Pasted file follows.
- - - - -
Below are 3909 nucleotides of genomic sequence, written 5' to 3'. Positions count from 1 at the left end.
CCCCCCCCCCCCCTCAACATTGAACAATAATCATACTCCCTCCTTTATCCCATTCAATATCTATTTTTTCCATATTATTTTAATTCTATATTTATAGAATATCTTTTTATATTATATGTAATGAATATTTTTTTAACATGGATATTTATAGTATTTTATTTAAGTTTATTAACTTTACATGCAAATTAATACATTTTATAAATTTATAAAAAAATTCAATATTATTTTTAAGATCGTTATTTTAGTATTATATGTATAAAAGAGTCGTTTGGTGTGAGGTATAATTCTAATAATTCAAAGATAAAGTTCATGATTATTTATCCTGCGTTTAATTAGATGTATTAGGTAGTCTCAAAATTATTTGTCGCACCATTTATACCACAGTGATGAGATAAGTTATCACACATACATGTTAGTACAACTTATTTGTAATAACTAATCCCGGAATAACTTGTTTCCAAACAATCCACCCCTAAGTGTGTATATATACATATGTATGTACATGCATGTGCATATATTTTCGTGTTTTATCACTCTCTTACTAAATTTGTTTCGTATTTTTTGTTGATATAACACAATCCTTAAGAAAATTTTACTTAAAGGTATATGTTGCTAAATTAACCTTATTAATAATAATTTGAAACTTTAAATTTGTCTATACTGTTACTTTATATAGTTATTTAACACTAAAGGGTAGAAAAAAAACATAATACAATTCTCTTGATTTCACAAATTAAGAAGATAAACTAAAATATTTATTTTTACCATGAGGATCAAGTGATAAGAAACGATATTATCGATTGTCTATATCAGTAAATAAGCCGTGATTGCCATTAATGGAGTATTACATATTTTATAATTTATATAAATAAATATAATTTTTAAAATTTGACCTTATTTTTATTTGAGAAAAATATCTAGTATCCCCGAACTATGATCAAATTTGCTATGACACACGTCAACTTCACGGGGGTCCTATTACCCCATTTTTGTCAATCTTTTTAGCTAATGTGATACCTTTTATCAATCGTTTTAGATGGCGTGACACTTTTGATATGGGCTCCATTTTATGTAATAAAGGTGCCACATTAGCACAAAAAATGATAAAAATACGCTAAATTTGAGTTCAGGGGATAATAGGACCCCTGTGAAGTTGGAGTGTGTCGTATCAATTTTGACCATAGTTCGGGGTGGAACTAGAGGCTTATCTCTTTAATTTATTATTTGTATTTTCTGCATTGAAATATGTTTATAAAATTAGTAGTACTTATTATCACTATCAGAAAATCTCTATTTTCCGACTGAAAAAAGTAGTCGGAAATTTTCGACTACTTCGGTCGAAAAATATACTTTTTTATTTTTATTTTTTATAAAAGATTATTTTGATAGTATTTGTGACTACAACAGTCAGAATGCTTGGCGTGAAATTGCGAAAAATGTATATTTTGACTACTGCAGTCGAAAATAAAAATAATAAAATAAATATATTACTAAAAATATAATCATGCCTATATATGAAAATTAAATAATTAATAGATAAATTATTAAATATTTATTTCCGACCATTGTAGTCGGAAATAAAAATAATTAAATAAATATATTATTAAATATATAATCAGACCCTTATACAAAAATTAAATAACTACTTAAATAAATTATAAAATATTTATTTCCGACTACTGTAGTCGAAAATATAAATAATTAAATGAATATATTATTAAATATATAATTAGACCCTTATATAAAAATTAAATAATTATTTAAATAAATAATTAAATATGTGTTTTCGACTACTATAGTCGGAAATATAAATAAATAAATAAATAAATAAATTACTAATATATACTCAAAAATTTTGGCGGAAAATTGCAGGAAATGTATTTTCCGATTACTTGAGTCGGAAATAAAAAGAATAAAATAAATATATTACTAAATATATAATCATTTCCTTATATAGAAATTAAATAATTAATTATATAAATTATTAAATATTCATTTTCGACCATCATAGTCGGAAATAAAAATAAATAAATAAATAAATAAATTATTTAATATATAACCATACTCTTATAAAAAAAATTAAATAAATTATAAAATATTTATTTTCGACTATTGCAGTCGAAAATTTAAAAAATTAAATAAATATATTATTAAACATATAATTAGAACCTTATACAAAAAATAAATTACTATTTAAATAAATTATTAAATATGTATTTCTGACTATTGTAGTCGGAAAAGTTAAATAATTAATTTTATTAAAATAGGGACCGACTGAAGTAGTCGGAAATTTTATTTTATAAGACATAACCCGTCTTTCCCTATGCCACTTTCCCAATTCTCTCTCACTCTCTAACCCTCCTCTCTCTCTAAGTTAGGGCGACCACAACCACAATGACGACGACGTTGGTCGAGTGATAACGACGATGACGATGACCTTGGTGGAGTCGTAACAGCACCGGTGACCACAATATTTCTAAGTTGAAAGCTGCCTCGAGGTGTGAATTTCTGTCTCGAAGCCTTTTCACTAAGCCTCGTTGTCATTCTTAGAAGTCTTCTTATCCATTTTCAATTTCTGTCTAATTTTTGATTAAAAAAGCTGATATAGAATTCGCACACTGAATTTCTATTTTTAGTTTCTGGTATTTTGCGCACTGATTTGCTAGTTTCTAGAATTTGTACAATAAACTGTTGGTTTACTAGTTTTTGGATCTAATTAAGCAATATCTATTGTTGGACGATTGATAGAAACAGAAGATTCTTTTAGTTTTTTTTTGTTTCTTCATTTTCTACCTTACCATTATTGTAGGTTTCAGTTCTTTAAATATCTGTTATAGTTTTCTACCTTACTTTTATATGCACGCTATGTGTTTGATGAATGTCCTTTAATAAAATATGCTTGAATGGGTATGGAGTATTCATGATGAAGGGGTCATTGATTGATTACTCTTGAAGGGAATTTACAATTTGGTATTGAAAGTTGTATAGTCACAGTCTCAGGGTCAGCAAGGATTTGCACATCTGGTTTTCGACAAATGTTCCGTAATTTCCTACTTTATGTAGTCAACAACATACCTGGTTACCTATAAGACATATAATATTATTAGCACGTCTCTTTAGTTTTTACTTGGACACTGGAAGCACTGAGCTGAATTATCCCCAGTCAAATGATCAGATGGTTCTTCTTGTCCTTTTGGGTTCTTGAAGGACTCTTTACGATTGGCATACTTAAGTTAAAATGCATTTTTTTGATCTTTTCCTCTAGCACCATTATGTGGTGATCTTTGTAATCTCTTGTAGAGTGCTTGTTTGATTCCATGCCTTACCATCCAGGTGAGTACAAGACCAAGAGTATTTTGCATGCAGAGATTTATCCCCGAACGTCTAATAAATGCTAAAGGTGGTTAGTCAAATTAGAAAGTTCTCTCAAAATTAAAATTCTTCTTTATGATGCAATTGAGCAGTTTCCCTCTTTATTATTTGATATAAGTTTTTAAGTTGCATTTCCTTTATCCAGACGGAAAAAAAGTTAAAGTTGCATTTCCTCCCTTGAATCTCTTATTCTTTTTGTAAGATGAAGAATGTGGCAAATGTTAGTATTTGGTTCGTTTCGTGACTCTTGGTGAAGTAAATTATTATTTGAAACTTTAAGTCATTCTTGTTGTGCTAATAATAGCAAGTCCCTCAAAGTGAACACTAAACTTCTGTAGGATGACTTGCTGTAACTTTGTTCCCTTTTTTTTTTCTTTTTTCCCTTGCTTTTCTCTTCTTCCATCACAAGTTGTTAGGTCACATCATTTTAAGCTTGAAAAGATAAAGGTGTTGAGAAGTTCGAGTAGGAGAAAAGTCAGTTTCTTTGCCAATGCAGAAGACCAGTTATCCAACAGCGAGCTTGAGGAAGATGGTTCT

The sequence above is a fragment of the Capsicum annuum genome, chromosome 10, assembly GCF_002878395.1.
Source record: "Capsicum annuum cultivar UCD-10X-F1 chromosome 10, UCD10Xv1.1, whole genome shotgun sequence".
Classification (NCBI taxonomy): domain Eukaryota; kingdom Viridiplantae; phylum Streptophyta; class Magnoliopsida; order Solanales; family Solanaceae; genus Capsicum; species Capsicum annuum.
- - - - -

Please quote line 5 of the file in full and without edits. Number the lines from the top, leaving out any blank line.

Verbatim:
Classification (NCBI taxonomy): domain Eukaryota; kingdom Viridiplantae; phylum Streptophyta; class Magnoliopsida; order Solanales; family Solanaceae; genus Capsicum; species Capsicum annuum.